We count on the 2.7 million Australians caring for those in our community.

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‘Carers Count’ was the theme for this year’s National Carers Week – apt because we count on the 2.7 million Australians caring for those in our community with disability, mental illness, a chronic condition, or those who are frail aged.

We count on the estimated 1.9 billion hours of unpaid caring they provide a year. Unpaid caring is part of the Australian way of life and at some stage, almost all of us will become a carer or require care.

Being a carer can be physically and mentally demanding, particularly when people are most likely to be carers in the prime of their working lives, between the ages of 35 and 65.

Carers are diverse in gender, languages, ethnicity, cultural backgrounds, age, and religious beliefs. Services and supports are essential to assist them in their important role.

This month’s Work ‘n’ Care story about Antonia’s 32 years of caring for her son, Paulo, highlights exactly this point – it shines a light on the hard work, dedication and selflessness of carers – which is so important because we know carers can be so focussed on the people they care for rather than themselves.

Jane Prentice, Assistant Minister for Social Services and Disability Services, launched National Carers Week last month.

In a media release (13 October 2017) Assistant Minister Prentice said the event provided a unique opportunity to show how much we count on and appreciate our carers, and reminded other Australians about the important contribution carers make to our society, both emotionally and economically.

“It urges us to think seriously about how we can better support our carers and ensure they receive the services they need to continue their caring role,” she said.

TV star Aaron Pedersen, ambassador for National Carers Week, has gone public and shared his own personal carers story, featuring in a memorable advertising campaign.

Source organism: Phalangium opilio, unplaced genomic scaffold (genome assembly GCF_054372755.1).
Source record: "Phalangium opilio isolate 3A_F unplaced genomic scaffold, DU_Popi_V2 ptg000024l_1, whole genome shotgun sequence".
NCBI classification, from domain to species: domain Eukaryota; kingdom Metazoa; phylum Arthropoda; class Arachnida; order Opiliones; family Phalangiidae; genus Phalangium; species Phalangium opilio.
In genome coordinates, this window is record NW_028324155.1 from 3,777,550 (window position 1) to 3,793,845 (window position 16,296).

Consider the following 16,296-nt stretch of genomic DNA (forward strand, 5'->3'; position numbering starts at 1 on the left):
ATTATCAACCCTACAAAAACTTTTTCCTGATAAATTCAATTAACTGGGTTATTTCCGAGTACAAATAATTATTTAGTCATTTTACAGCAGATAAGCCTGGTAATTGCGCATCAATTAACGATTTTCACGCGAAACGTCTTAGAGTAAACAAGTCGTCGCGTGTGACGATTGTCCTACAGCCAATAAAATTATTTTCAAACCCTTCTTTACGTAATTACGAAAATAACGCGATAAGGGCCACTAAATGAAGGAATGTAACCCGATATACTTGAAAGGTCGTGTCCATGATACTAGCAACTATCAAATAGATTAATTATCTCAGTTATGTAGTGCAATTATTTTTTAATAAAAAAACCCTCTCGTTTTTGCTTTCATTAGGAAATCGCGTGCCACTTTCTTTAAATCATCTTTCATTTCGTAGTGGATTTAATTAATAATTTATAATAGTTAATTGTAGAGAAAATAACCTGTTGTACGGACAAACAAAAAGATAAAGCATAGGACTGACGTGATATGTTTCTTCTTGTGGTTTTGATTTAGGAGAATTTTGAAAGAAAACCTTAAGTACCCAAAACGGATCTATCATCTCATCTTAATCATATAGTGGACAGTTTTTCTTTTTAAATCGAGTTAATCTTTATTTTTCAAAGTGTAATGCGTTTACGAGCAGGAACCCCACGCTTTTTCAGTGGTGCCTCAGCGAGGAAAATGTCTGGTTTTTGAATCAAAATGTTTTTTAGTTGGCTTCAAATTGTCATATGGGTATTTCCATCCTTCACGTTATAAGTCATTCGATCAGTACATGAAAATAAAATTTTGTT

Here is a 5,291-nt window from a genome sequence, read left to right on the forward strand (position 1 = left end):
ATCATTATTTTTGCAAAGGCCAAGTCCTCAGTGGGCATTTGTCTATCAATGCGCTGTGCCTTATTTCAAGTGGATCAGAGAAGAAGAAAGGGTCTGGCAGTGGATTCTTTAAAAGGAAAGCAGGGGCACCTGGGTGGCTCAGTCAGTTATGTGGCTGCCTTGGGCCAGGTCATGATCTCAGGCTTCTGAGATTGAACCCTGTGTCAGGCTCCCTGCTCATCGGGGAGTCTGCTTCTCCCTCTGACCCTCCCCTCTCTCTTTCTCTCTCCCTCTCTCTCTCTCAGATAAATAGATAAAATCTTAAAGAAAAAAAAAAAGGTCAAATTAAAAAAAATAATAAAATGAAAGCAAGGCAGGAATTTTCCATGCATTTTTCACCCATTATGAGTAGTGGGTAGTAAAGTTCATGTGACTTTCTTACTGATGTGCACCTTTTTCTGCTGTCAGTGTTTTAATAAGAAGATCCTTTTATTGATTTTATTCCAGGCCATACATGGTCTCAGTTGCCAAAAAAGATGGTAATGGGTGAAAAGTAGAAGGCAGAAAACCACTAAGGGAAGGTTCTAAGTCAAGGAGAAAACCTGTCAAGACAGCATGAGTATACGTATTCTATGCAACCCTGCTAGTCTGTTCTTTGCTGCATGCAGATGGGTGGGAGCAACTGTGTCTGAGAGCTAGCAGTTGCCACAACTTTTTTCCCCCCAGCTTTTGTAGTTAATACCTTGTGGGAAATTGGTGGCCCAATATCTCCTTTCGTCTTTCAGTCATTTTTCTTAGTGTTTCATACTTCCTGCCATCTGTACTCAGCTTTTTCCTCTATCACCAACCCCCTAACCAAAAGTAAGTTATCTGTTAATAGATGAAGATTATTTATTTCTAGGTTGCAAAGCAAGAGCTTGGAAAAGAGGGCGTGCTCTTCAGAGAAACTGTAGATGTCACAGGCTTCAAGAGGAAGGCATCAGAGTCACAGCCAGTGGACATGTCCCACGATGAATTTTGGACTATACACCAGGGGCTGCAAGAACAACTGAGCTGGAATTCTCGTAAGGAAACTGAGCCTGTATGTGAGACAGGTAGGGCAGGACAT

"I've always kept it quiet. I think we're all like that. We don't want to share our personal problems or personal journey, it's too private – but we should be proud to be carers; it's hard work, it's true work, it's unconditional love,” he told ABC NEWS.

Aaron encouraged other carers to not be ashamed to reach out for support.

"Carers are important. They are the unsung heroes….Caring for carers is what is important. Don't forget that you're not alone."

(The full story on Aaron and Vinnie is available at: http://www.abc.net.au/news/2017-10-20/aaron-pedersen-hails-unsung-heroes-in-national-carers-week/9067044).

Ms Prentice’s media release stated the Federal Government was committed to delivering a range of programs that assist and support carers in their caring role.

According to the release they are investing $162 million in carer supports through the Department of Social Services this year, including support assistance to participate in the workforce or continue education, counselling and respite.

NB: You may be interested in reading a related story ‘New project for young carers helps them find work’ in this issue of Work ‘n’ Care.